Canada is obviously a great spot for the Auroras.  Where?  Well, the Yukon Territories are the best, just like in Alaska, since they're basically the same place.  Yellowknife is known for it's views, and it is a fact that the place is so adorable that Prince Andrew and Sarah Ferguson spent their honeymoon there.  But, if that's not your Canadian taste, you can also do a lot of great viewing in Calgary and Manitoba where the polar bears live.


Don't forget Greenland.  I normally do, because it's one of those places that you never hear about when it comes to tourism.  Greenland is a great viewing platform for those lights, and they can be seen the best from Kulusuk and Ammassalik.


The British Isles are one of those places that are most generally associated with their rain and cloud cover, but if you are there in the winter when the clouds part, you'll get a great view of Auroras.  I will warn you that you won't get the shows that you may get elsewhere and you need to have the time to wait for the weather change, but if you do, the show is great.  Aberdeen, Isle of Skye, Northern Highlands, and Dunnet Head are the best of the best for viewing.


Of course the list is rounded out by Russia.  It's famous for being cold and snowy and the nights being long in winter, so of course it's a great place to view Northern Lights.  Russia can also provide an exotic travel experience for you and has some of the most northern cities in the world.  The Russians are used to the weather, so they live pretty normal lives in spite of it.  If you want to stay closer to a city, this may be your choice.  The best places for viewing are somewhat away from the bustle in Murmansk, Siberia, and the Kola Peninsula.  How far is that from a city?  Murmansk is a city, so have fun.  They also have a special train tour there to view the lights.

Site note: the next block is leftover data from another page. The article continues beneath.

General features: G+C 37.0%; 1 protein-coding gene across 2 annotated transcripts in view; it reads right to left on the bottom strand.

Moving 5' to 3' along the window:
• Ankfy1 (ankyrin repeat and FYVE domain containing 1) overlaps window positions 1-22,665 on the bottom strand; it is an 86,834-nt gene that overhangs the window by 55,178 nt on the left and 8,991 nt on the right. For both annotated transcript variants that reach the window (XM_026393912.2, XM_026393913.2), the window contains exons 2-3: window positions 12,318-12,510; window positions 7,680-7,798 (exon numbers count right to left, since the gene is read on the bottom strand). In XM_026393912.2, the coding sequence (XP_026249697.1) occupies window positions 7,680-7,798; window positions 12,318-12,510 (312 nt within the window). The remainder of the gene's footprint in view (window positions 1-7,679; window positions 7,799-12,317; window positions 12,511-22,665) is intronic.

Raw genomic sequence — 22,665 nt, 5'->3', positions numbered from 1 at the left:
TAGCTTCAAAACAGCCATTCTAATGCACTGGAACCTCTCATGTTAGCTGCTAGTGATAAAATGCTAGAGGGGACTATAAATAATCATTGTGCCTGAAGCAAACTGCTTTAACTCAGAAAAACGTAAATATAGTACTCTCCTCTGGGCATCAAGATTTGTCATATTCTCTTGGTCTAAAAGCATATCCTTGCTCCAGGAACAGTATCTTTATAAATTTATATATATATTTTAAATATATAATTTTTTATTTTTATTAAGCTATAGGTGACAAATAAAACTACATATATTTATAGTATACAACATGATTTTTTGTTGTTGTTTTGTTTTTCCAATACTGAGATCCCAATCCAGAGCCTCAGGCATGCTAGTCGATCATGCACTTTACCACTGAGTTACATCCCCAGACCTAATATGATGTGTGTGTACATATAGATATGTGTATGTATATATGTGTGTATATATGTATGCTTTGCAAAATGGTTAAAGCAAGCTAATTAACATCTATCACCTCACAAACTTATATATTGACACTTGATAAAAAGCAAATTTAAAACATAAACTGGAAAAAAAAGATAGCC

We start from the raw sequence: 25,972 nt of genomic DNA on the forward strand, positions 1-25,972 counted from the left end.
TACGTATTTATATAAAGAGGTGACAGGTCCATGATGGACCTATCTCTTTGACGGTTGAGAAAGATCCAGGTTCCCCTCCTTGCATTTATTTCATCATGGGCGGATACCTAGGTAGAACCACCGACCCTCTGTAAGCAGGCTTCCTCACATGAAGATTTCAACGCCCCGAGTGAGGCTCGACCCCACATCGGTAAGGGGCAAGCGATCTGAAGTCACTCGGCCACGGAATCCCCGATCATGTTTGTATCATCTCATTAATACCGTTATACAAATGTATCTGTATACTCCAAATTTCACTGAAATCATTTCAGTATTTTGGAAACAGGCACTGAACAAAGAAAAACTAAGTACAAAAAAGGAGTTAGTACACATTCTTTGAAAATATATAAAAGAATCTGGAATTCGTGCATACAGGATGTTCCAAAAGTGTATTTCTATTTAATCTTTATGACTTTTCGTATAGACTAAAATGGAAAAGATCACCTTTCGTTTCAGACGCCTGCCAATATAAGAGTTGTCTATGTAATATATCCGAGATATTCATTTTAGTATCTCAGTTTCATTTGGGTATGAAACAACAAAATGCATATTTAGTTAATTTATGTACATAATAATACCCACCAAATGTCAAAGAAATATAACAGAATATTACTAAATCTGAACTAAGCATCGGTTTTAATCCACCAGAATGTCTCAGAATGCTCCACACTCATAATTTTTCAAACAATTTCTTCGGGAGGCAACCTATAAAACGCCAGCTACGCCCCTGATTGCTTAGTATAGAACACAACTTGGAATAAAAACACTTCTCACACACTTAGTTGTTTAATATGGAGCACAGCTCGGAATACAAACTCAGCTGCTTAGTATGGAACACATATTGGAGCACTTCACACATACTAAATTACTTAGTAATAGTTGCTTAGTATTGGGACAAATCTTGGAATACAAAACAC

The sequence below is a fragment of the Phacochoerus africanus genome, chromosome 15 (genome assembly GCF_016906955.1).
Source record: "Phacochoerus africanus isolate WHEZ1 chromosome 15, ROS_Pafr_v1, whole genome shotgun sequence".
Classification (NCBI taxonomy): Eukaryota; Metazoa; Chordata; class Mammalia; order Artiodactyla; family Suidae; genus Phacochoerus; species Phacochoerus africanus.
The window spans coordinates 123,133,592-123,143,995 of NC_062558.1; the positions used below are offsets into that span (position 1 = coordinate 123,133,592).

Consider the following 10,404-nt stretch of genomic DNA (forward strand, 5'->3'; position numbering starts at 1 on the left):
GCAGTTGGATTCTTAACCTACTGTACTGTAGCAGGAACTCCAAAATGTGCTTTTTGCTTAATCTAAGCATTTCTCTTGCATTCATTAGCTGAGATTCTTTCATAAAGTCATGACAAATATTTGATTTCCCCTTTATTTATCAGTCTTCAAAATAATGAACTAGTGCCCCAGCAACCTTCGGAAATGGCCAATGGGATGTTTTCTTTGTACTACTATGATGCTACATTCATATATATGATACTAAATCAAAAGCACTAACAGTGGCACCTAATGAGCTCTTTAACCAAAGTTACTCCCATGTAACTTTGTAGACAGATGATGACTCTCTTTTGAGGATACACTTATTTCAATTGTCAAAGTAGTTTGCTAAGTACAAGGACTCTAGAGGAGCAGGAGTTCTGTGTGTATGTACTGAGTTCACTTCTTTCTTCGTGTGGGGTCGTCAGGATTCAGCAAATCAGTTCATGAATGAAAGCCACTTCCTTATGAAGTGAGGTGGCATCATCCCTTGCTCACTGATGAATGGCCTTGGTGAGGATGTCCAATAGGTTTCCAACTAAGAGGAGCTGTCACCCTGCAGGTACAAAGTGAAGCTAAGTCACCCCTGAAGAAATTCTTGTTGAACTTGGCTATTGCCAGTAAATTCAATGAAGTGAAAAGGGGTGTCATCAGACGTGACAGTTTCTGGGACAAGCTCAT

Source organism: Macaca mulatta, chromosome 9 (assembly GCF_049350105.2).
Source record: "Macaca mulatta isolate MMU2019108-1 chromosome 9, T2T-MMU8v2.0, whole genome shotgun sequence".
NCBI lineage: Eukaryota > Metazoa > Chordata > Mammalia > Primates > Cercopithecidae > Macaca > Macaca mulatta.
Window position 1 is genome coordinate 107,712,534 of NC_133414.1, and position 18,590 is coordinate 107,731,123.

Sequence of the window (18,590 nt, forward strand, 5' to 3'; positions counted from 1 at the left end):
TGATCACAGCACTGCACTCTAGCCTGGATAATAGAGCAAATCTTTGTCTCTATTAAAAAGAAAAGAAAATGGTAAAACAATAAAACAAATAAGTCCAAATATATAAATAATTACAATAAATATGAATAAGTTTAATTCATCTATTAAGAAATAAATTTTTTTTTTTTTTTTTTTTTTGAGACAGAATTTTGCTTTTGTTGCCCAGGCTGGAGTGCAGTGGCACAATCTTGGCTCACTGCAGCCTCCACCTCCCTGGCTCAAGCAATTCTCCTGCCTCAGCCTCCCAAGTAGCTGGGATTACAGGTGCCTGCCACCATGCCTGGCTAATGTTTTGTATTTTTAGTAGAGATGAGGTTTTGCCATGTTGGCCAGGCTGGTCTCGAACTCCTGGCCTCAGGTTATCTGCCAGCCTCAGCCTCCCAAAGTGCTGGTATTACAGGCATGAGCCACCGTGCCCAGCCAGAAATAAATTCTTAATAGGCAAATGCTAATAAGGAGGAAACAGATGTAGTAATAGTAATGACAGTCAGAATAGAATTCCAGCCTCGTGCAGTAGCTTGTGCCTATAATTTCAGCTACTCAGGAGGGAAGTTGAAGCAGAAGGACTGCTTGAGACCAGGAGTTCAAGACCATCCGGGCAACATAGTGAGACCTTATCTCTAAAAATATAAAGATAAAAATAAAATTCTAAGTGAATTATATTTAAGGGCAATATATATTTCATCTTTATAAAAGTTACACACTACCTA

Now, if you don't want to go to an ice hotel, stay in a tent or an igloo, or go to the wilds of the Earth to view the Aurora Borealis, there's another way.  There are several companies that offer cruises.  Holland America is the most obvious, but there are many others.  The great part about the cruise is the comfort and convenience.  Not only will they keep you warm and entertained when the lights aren't in view, they will call you and tell you when they are.  It's a great way to not have to think about it, but still get a great view.  the ports of call are pretty good too all along the coast of Norway.  Another thing that you can do is take an evening cruise in Iceland.  They take you out for dinner to get you away from the lights of Reykjavik so that you can have a clearer and more pronounced view.

So, if you want to see them, that's where you go, and from November to March is when you go.  How you get there is up to you.  How you travel around to view them is up to you.  There are many ways to accomplish this quest.  So, don't hide inside during the winter this year.  Put your parka and  bunny boots on and head out to view nature's most awesome spectacle.  The Northern Lights.